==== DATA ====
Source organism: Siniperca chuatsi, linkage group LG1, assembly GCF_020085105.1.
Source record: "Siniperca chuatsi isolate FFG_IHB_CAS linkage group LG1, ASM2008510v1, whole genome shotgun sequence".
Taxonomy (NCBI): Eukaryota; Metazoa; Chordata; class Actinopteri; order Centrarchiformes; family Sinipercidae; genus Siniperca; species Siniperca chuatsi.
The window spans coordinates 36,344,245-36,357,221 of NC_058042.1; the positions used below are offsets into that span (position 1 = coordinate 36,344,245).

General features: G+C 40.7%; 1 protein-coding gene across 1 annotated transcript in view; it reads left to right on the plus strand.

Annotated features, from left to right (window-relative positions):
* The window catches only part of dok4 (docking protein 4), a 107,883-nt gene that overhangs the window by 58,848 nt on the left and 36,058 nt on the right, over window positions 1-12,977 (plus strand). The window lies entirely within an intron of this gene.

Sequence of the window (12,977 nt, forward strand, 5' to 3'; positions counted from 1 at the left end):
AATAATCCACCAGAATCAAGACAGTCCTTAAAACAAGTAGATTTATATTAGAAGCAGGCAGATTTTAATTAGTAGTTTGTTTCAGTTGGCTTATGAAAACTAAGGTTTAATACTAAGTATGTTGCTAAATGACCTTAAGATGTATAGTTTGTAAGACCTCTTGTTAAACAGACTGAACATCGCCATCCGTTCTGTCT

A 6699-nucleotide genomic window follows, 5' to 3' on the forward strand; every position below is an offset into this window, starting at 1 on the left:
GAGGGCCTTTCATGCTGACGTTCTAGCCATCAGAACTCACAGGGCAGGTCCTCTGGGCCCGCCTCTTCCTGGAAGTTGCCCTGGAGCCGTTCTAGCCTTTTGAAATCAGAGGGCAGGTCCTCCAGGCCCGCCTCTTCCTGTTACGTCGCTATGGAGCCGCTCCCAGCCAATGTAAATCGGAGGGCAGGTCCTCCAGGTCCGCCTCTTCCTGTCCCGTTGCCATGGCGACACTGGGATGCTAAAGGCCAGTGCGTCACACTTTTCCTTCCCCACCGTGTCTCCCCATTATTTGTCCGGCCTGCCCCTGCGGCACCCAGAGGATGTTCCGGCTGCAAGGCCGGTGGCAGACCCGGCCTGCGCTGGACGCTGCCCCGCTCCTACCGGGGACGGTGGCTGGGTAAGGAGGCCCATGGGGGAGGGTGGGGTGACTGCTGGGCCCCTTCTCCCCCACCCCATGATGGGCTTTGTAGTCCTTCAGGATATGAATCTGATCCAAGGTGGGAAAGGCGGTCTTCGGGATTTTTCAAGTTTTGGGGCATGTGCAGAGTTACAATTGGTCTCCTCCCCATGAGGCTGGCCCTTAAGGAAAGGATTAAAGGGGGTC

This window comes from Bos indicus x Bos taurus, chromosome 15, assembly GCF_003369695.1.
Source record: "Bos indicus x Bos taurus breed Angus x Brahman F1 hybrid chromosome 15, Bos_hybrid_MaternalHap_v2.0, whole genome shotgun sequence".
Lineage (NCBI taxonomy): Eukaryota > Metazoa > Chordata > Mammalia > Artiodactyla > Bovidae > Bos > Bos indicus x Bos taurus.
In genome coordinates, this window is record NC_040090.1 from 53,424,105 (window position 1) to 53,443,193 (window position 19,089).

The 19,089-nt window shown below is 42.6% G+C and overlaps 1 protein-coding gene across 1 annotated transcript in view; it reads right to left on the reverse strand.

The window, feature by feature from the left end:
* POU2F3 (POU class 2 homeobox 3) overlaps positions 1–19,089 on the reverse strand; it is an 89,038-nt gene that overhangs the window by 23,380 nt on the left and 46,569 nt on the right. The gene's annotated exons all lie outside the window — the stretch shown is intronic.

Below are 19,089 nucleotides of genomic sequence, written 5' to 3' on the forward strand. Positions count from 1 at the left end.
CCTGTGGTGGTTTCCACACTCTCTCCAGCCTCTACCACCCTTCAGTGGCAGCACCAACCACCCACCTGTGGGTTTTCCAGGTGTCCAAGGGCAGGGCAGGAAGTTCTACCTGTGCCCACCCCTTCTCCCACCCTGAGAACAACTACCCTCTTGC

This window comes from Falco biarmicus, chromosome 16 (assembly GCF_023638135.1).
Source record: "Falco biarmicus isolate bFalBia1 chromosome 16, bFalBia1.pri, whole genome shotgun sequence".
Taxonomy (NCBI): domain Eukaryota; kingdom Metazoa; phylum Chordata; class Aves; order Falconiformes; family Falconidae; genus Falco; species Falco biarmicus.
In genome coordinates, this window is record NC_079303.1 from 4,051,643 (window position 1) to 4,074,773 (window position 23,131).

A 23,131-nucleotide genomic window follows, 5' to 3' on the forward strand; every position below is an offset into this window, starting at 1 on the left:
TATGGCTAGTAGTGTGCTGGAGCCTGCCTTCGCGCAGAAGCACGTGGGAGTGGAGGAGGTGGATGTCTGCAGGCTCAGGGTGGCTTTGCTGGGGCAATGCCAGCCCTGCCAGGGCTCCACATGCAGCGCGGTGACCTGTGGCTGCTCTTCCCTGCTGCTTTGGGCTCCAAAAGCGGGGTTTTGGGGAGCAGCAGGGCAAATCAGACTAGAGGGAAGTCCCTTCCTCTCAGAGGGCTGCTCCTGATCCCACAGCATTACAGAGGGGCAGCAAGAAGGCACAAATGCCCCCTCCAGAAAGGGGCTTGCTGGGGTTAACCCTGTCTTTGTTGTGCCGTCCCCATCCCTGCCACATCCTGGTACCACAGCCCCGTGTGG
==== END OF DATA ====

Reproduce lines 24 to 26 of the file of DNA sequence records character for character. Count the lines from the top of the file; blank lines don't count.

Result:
In genome coordinates, this window is record NC_079303.1 from 4,051,643 (window position 1) to 4,074,773 (window position 23,131).

A 23,131-nucleotide genomic window follows, 5' to 3' on the forward strand; every position below is an offset into this window, starting at 1 on the left:
TATGGCTAGTAGTGTGCTGGAGCCTGCCTTCGCGCAGAAGCACGTGGGAGTGGAGGAGGTGGATGTCTGCAGGCTCAGGGTGGCTTTGCTGGGGCAATGCCAGCCCTGCCAGGGCTCCACATGCAGCGCGGTGACCTGTGGCTGCTCTTCCCTGCTGCTTTGGGCTCCAAAAGCGGGGTTTTGGGGAGCAGCAGGGCAAATCAGACTAGAGGGAAGTCCCTTCCTCTCAGAGGGCTGCTCCTGATCCCACAGCATTACAGAGGGGCAGCAAGAAGGCACAAATGCCCCCTCCAGAAAGGGGCTTGCTGGGGTTAACCCTGTCTTTGTTGTGCCGTCCCCATCCCTGCCACATCCTGGTACCACAGCCCCGTGTGG